Mark Perry is batting strong with another great post on health care over at Carpe Diem.
As I pointed out previously, health care does not cost enough to the individuals actually receiving the goods and services. Third party payers (public and private) increasingly insulate patients from the real cost of medical care, and thus protecting them from the financial consequences of poor life-style choices. (We are now down to personally paying only $12 out of every $100 spent--one of the lowest out-of-pocket expenditure ratios in the world.*)
As out-of-pocket expenditures fell, health care spending as %GDP has risen.
Analysis of research** in preventive medicine and health promotion reveals that 70% of health care costs are driven by behavior, and that 4 chronic conditions are responsible for 74% of costs, with smoking and obesity being the two most costly contributing factors for individuals. Two other major contributors are uncontrolled high blood pressure and uncontrolled diabetes.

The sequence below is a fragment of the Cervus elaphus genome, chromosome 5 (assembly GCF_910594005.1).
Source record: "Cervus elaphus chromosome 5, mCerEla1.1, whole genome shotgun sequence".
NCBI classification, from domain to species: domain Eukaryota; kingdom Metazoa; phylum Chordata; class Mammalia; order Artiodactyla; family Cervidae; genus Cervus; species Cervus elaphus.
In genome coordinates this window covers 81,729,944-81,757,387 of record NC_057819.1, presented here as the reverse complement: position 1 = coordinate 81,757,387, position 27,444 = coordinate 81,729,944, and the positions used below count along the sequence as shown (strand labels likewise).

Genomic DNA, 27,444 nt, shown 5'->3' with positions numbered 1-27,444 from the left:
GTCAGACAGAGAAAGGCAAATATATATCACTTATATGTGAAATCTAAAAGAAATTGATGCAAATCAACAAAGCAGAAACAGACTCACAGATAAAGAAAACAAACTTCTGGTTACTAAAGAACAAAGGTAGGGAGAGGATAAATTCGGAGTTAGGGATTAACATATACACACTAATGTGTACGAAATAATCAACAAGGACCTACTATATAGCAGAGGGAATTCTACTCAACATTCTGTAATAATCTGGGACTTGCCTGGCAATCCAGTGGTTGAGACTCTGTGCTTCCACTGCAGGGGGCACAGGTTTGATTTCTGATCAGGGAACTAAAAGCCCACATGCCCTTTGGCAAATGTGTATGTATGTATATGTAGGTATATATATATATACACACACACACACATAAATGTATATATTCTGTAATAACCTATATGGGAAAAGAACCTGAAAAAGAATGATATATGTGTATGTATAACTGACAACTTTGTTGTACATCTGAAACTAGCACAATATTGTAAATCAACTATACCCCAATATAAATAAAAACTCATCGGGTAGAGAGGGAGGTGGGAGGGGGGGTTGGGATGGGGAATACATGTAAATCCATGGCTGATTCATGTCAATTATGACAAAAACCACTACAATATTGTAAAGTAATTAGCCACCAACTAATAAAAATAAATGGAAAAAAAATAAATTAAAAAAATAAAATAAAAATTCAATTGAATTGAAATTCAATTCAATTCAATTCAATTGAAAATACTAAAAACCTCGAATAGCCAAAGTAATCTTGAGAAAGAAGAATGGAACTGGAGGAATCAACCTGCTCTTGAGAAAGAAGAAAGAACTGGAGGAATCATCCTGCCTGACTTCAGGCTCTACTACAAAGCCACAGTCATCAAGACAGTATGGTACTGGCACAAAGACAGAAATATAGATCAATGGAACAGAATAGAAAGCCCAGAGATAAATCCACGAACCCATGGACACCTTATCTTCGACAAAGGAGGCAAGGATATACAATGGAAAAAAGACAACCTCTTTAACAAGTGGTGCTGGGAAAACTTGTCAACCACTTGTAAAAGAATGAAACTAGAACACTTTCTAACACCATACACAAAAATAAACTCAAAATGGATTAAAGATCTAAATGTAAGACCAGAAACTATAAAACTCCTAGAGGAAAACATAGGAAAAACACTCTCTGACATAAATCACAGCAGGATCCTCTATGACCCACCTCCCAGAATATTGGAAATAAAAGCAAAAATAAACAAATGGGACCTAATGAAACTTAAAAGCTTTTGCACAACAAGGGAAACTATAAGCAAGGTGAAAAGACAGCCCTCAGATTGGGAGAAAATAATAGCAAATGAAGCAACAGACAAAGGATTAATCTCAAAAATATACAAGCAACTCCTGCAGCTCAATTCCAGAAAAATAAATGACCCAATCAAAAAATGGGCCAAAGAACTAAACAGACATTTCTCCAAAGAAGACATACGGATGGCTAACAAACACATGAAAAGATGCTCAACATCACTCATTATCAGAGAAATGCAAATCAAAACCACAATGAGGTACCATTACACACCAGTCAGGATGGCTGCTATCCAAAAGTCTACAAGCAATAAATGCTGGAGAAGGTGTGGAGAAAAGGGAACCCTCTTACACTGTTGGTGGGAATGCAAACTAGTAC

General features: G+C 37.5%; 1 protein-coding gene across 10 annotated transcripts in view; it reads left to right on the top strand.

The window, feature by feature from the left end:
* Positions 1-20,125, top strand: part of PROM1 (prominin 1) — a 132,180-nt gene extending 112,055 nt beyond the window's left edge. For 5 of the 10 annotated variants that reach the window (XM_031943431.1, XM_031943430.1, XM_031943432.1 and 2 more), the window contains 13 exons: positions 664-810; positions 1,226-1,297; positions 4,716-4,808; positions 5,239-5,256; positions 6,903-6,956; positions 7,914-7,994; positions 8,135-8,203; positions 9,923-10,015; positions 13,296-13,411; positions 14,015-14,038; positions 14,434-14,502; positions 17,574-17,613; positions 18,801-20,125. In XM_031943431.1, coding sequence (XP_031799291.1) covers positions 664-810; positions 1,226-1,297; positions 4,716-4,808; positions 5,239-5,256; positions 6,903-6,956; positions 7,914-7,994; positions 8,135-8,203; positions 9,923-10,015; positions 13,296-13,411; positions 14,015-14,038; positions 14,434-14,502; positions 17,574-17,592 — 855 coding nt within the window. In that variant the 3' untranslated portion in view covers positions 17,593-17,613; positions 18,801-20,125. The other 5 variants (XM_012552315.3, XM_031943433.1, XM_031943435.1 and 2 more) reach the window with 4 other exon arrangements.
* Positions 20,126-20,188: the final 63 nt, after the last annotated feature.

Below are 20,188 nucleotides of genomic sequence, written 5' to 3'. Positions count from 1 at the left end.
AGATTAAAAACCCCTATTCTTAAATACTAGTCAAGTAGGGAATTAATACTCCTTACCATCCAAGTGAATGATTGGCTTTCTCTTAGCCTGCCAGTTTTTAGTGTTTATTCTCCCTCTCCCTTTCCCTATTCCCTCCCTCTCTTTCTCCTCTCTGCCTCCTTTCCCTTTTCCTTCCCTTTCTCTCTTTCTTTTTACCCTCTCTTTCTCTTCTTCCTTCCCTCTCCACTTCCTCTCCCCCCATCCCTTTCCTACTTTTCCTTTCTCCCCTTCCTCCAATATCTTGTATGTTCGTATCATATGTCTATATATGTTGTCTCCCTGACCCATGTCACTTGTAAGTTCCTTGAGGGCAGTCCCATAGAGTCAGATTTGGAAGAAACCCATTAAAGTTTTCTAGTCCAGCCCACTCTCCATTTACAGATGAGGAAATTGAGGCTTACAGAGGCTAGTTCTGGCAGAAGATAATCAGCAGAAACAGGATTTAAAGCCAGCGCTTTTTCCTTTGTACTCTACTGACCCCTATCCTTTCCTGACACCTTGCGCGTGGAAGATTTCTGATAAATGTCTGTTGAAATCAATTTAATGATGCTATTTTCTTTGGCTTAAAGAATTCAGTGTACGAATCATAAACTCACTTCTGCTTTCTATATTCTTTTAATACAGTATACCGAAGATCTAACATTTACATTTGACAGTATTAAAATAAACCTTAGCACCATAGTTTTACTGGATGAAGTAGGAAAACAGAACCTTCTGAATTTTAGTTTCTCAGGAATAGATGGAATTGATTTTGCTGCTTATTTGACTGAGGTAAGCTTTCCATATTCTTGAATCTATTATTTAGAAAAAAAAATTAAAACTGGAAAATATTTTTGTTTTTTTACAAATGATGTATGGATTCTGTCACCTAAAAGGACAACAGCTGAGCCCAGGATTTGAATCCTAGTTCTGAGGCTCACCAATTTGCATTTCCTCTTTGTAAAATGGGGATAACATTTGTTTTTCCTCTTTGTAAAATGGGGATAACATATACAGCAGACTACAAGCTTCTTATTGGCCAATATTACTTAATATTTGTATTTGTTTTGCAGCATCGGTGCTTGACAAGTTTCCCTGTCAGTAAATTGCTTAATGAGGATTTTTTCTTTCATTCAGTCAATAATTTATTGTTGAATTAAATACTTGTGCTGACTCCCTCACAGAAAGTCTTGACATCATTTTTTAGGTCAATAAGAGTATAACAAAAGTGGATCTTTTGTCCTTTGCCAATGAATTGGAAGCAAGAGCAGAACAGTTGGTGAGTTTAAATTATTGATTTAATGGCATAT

Putting these two factors together, that the bulk of medical expenditures are related to behaviors, and that personal financial responsibility for medical care is plummeting, is it any wonder that over-all health care spending has sky-rocketed?
Any attempts at "reform" must address these facts.
If government intervention is to effectively decrease health care costs, laws and regulations will have to coerce people into healthy behaviors--outlawing smoking completely, fining people for being overweight, mandating physical exercise, taxing hypertension and hypercholesterolemia. Is that really the path we wish to take?
Alternatively, we could choose the path of freedom and personal responsibility.
Funny how freedom is never free.
* Once I complete the end of the year excavation of my desk, I will post the sources for this fact.
**Fabulous work in this area has been performed by none other than Safeway leading to the implementation of Healthy Measures, a unique health care program for their non-union employees which has kept their health care expenditures flat. More on this will be posted in the future.